Should we do more sports at school? Last Saturday, as team sports shone at the Tokyo Olympics, Education Minister Jean-Michel Blanquer published a glowing tweet about physical education and sports, a message that didn’t really please professional athletes. For her part, the President of the French Olympic and Sports Committee, Brigitte Henrique, made it clear on Sunday in Europe 1, that we must continue to encourage sports at school to create the champions of tomorrow.
“Long live team sports! Long live EPS! The success of our EquipeFRA #BHV demonstrates the quality of teaching these sports in school,” Jean-Michel Blanquer tweeted last Saturday after medals at the Tokyo Olympics for French basketball players, handball players and volleyball players. A message that was immediately ridiculed by some great French athletes such as basketball player Vincent Poirier.
I still rarely play basketball in school but calm down https://t.co/ARtwAK8208
– Vincent Poirier (@viinze_17P) August 8, 2021
Others, such as Professional Handball Players Association president and former goalkeeper Vincent Gerrard or rugby player Maxime Mermoz, have pointed to the lack of resources dedicated to the discipline.
Glad to see the EPS on the RS. Because actually…
Like the rest of the teaching elsewhere
The means are not there… https://t.co/CQZtnzxGmB
– Gerard Vincent (@Gerard_Vincent) August 8, 2021
Creating a true “sports culture” in school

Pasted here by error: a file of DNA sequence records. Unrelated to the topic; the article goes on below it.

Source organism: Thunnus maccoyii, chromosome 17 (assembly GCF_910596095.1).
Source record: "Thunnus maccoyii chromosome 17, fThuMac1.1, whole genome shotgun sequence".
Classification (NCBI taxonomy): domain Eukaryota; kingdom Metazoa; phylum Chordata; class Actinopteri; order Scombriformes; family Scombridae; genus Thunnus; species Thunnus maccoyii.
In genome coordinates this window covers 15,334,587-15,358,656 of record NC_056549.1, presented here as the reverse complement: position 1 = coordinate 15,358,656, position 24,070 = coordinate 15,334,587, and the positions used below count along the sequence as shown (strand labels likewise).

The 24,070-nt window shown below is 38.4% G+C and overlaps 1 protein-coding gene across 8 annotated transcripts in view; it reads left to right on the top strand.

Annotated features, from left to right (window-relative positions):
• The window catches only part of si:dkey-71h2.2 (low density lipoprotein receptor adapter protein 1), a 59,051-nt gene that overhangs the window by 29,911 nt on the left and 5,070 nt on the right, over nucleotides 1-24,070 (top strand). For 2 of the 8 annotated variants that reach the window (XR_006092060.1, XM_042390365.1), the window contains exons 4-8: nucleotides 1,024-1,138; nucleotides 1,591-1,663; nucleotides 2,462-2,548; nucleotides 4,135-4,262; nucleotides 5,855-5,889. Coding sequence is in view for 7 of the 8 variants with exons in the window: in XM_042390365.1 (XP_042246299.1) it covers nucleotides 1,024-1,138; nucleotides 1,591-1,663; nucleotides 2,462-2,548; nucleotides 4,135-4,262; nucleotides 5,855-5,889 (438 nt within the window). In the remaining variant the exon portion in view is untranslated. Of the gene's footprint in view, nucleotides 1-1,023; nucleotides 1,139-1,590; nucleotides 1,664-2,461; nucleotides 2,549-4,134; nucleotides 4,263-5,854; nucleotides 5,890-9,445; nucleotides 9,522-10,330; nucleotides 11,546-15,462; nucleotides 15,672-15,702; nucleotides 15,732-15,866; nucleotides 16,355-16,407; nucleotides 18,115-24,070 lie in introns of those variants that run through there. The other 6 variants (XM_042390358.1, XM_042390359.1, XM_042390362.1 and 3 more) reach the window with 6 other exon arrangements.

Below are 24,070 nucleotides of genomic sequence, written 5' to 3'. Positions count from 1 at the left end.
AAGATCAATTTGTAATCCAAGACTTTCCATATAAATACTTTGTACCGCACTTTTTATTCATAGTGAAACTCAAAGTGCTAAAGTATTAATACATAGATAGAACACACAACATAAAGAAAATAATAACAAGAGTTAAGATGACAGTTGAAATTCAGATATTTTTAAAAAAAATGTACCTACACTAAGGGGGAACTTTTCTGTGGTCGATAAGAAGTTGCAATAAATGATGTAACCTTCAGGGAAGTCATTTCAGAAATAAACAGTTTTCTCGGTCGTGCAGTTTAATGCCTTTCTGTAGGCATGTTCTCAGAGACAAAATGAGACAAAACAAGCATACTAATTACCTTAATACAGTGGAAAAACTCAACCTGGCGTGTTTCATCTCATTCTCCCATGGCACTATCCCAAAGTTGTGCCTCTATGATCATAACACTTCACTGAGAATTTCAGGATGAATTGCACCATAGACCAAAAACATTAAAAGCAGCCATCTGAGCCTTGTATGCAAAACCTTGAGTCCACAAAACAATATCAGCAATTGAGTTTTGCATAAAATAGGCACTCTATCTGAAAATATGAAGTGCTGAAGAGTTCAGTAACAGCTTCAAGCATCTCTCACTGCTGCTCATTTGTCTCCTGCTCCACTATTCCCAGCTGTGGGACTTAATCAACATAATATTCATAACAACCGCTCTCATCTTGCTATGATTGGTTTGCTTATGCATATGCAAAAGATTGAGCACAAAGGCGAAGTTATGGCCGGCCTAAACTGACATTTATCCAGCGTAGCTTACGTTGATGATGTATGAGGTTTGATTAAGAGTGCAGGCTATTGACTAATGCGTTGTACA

Three years before the Paris Olympics, the president of the French National Olympic Committee made school sports a priority. With regard to Europe 1, it particularly welcomes one of the latest government investments: €100 million to promote club practice for children aged 6-16.
But Brigitte Henrichs would like to go further. For the head of the National Olympic and Sports Committee, physical activity should be more important within schools. She imagines American schools, colleges, high schools, and even universities. “When I was an international player (note football), I practiced a lot in the States. And even if I didn’t envy everything there, surely this sporting culture, practicing like that, but also winning, always fascinated me,” says Brigitte Henrik. “This sports culture has to be born at school time. It’s important, it’s education. It’s a way of life,” she continues.
“Support our high-level athletes even more” at the university
Thus, thirty minutes a day of sports for schoolchildren will not be enough. To support her claims, Brigitte Henrik takes the example of our German and British neighbors. “They don’t have lessons in the afternoon anymore, and I think it’s something we can also put into place,” she says.
School is not a factory of heroes yet, but it can become one factory. In universities, it is necessary to “train within university time, but also to support more high-level athletes so that they have a dual professional project,” says Brigitte Henrik. As in the United States. “A very interesting model”, but it is unequal compared to France, it qualifies. “In France, we really have this opportunity to allow anyone who wants to be able to train,” concludes Brigitte Henrique.
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